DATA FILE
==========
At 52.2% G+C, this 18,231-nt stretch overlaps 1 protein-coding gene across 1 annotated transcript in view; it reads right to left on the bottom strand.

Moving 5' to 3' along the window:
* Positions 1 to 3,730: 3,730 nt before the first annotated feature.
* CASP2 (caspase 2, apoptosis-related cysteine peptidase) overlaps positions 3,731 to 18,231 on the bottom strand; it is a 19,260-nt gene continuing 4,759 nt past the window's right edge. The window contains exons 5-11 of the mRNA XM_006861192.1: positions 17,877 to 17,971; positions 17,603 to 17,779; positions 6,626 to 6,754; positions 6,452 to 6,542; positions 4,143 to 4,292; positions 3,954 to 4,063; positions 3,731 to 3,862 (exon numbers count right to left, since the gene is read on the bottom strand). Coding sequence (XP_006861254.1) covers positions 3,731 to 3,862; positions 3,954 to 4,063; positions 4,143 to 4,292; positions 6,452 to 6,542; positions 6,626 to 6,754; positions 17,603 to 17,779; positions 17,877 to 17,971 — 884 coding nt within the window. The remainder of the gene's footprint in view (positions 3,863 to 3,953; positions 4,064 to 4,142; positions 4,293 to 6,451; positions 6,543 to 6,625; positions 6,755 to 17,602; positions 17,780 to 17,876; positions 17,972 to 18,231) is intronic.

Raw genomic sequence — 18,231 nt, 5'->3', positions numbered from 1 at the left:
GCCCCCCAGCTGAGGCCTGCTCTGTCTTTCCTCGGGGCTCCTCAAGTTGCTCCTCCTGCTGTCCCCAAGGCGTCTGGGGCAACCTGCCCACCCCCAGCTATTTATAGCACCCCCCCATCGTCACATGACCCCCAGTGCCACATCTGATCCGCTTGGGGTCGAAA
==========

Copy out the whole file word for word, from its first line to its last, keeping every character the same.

At 52.2% G+C, this 18,231-nt stretch overlaps 1 protein-coding gene across 1 annotated transcript in view; it reads right to left on the bottom strand.

Moving 5' to 3' along the window:
* Positions 1 to 3,730: 3,730 nt before the first annotated feature.
* CASP2 (caspase 2, apoptosis-related cysteine peptidase) overlaps positions 3,731 to 18,231 on the bottom strand; it is a 19,260-nt gene continuing 4,759 nt past the window's right edge. The window contains exons 5-11 of the mRNA XM_006861192.1: positions 17,877 to 17,971; positions 17,603 to 17,779; positions 6,626 to 6,754; positions 6,452 to 6,542; positions 4,143 to 4,292; positions 3,954 to 4,063; positions 3,731 to 3,862 (exon numbers count right to left, since the gene is read on the bottom strand). Coding sequence (XP_006861254.1) covers positions 3,731 to 3,862; positions 3,954 to 4,063; positions 4,143 to 4,292; positions 6,452 to 6,542; positions 6,626 to 6,754; positions 17,603 to 17,779; positions 17,877 to 17,971 — 884 coding nt within the window. The remainder of the gene's footprint in view (positions 3,863 to 3,953; positions 4,064 to 4,142; positions 4,293 to 6,451; positions 6,543 to 6,625; positions 6,755 to 17,602; positions 17,780 to 17,876; positions 17,972 to 18,231) is intronic.

Raw genomic sequence — 18,231 nt, 5'->3', positions numbered from 1 at the left:
GCCCCCCAGCTGAGGCCTGCTCTGTCTTTCCTCGGGGCTCCTCAAGTTGCTCCTCCTGCTGTCCCCAAGGCGTCTGGGGCAACCTGCCCACCCCCAGCTATTTATAGCACCCCCCCATCGTCACATGACCCCCAGTGCCACATCTGATCCGCTTGGGGTCGAAA